More importantly, the transit agencies give no thought to how many people might want to make a connection like this, and coordinate their schedules to minimize layovers.

JMD said...

Here is a link to the series of articles. While primarily dealing with Amtrak and the commuter rail networks, it also shows the problems with the transit agencies that run the commuter operations and do not coordinate them.

Integrating Rail Passenger Service

George K said...

In this age of technology, the Internet connects the schedules of publicly-operated lines. For example, I could type in an address in Great Neck and New Brunswick and Google Transit would tell me the quickest way.
However, not everybody is technologically literate, and would have trouble matching up LIRR and NJT schedules.
But, you have to consider that the people who would take public transportation between 2 agencies would probably just take the 2 trains without worrying about connections. They would just take an LIRR train to Penn Station, and take an NJT train to New Brunswick, and hope that the transfer time isn't a lot.
Inversely, for most of the people driving, it probably isn't because the schedules don't line up, it is probably because they can't be bothered to transfer between trains. (Which brings us to the point of through-routing)

Adirondacker12800 said...

Bus information isn't particularly complicated. In downtown Newark you are probably going to change buses at Broad and Market. If not there, Penn Station. It's not particularly useful to know that the Central Ave bus, the South Orange Ave bus and the Springfield Ave buses all run on Market Street along with all the other buses that use Market Street. If you want to get from Nutley to South Orange it is useful to know that the 13 will get you between Nutley and Downtown and the 31 between Downtown and South Orange. ...there's too many bus lines on Broad or Market to make an easily read map. They've been trying to do it since the trolleys were electrified. Using color coded trunk lines might work for a map but then the clueless wouldn't realize that the blue bus to Orange isn't the same as the blue bus to Irvington and wouldn't get to their destinantion. Or get on the blue bus to Jersey City...

Transit foamers love to talk about integrated schedules and ticketing etc. What's the compelling destination between suburbs that makes it a high priority? Is the Rite Aid in Great Neck all that much better than the Rite Aid in Maplewood that someone is going to take two trains to get there? When the few people a week who have a compelling need to travel between Great Neck and Maplewood get to the station being able to buy a through ticket or two tickets would be nice, avoid the lines at the TVMs in Penn Station.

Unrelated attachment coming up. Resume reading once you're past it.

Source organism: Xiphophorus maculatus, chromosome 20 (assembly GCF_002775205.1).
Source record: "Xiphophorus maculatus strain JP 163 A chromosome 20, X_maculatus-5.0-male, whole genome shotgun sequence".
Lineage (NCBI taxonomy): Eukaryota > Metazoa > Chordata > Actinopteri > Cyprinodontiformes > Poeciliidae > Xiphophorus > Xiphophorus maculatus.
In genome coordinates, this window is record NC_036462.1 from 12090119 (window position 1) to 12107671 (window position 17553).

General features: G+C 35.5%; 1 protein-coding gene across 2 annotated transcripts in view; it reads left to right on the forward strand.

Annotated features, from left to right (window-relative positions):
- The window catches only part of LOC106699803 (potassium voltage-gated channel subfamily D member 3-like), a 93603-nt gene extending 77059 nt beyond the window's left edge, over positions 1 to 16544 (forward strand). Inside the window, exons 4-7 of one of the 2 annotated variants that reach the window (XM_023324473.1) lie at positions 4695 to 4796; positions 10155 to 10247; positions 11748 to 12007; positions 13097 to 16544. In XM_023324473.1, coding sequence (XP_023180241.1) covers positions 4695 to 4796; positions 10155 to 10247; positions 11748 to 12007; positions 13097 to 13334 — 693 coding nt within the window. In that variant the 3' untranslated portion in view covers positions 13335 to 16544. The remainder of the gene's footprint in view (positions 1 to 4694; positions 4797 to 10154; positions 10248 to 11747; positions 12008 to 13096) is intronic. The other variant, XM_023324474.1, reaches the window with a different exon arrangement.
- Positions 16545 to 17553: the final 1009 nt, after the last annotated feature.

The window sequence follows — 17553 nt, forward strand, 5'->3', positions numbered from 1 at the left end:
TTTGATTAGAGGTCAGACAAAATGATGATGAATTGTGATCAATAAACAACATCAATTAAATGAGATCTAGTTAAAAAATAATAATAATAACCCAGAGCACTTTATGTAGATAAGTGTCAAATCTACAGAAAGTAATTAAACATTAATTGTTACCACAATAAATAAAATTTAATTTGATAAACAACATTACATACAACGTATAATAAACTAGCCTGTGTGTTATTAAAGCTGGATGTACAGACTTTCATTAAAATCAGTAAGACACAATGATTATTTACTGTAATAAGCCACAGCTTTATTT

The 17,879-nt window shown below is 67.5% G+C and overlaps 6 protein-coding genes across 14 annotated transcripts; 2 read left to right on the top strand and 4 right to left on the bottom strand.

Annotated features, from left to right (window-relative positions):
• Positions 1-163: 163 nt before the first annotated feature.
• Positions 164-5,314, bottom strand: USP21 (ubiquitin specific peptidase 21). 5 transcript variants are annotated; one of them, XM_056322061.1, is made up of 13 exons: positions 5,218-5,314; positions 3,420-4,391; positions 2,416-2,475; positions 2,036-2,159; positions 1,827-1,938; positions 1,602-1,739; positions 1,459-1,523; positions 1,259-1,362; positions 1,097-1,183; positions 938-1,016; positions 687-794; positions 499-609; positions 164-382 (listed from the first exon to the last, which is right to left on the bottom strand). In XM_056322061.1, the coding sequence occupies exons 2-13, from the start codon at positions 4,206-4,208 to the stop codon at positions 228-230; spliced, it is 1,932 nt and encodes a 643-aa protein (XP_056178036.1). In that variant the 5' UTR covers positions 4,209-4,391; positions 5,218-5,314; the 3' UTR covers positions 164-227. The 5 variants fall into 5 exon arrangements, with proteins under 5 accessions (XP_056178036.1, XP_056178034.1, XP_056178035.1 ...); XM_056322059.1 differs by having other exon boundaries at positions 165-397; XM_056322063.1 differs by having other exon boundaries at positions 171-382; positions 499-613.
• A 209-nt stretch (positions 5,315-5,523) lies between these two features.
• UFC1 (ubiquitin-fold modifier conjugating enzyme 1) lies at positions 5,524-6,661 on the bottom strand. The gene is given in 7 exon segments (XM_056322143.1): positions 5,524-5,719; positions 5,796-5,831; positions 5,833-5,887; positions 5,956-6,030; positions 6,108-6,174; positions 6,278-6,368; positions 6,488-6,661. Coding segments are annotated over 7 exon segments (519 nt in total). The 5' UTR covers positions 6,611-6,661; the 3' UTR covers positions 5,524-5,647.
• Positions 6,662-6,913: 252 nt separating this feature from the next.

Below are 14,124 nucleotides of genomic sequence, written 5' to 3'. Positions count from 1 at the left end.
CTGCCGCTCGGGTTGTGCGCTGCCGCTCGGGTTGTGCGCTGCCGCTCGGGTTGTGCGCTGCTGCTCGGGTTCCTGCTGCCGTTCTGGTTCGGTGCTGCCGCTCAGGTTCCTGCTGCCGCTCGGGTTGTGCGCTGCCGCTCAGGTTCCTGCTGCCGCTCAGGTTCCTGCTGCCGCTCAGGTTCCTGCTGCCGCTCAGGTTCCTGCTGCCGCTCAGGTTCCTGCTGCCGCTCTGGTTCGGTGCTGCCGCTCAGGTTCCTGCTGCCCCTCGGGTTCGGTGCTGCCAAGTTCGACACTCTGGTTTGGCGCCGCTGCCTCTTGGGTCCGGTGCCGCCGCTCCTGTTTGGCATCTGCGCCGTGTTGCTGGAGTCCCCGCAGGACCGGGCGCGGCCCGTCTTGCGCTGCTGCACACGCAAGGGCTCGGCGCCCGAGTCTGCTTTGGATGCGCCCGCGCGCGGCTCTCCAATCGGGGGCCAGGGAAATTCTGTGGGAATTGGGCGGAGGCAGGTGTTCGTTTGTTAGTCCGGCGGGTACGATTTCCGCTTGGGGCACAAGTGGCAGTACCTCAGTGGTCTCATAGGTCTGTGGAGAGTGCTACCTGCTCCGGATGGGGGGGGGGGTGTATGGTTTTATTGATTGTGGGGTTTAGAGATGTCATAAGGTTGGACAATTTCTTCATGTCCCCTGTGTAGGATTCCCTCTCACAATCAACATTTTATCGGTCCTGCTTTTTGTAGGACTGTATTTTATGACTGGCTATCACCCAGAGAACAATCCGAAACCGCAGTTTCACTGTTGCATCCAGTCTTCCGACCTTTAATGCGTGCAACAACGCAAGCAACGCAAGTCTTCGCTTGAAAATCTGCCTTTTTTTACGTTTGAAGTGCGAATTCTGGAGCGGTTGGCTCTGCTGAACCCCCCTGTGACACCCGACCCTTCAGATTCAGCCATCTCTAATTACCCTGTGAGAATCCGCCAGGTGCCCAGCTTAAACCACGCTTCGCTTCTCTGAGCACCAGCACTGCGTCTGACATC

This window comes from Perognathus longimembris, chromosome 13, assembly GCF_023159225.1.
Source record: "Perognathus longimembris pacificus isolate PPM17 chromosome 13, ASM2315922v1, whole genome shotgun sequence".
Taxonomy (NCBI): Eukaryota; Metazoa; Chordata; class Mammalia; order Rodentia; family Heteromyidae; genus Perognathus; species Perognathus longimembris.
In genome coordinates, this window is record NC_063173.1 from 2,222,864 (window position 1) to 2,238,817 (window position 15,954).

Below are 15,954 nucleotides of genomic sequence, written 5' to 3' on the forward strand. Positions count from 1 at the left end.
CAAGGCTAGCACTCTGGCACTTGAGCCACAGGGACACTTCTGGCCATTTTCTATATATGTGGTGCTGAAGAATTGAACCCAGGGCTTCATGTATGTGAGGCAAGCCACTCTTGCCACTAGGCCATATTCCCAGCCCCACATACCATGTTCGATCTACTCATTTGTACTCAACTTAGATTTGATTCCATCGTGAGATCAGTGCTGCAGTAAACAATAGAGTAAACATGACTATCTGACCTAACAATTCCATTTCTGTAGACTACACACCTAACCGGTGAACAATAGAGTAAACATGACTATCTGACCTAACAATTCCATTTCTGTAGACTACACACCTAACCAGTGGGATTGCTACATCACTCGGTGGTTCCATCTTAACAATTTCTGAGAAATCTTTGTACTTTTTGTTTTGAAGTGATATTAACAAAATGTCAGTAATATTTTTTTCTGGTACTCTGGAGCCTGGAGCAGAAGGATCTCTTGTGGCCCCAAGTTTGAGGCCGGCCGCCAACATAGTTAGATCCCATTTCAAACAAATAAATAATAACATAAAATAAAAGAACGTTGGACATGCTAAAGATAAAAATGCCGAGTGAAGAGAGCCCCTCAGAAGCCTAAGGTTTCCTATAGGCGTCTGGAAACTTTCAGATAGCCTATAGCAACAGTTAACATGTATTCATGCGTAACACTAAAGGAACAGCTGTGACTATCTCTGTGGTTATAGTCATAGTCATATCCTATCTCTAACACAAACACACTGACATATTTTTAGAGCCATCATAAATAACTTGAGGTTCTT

Cooridinating schedules in someplace like Penn Station is pointless. Get the train from Port Washington to meet the train to Trenton and people in Douglaston who want to get to Ridgewood aren't being served very well. Cooordinate so that people in Bayside have an easy transfer to Ridgewood and the people in Flushing who want to go to Elizabeth aren't being served. Timed transfers etc work well with simple systems, not where multiple lines low frequency lines cross multiple low frequency lines.

Alon Levy said...

Timed transfers etc work well with simple systems, not where multiple lines low frequency lines cross multiple low frequency lines.

Wrong. Frequency doesn't change how well you can time transfers. The Swiss network timed transfers on rural lines with one-hour takts. As for "simple systems," the Berlin S-Bahn is full of timed transfers, even though it has multiple trunk lines, many kinds of transfers, and higher ridership than all three New York-area commuter systems combined. And if that's not complicated enough for you, then consider all the local/express cross-platform transfers in Japan, which are timed with seconds to spare...

What's the compelling destination between suburbs that makes it a high priority?

Maplewood isn't an important edge city, and neither is Great Neck. But the Metropark-Edison-Woodbridge-New Brunswick complex is, and so are White Plains and Stamford. There actually are some people whose daily work trip involves crossing from a suburb on one side of Manhattan to another; none of the suburb-to-suburb markets is that big, but together they add up to a lot.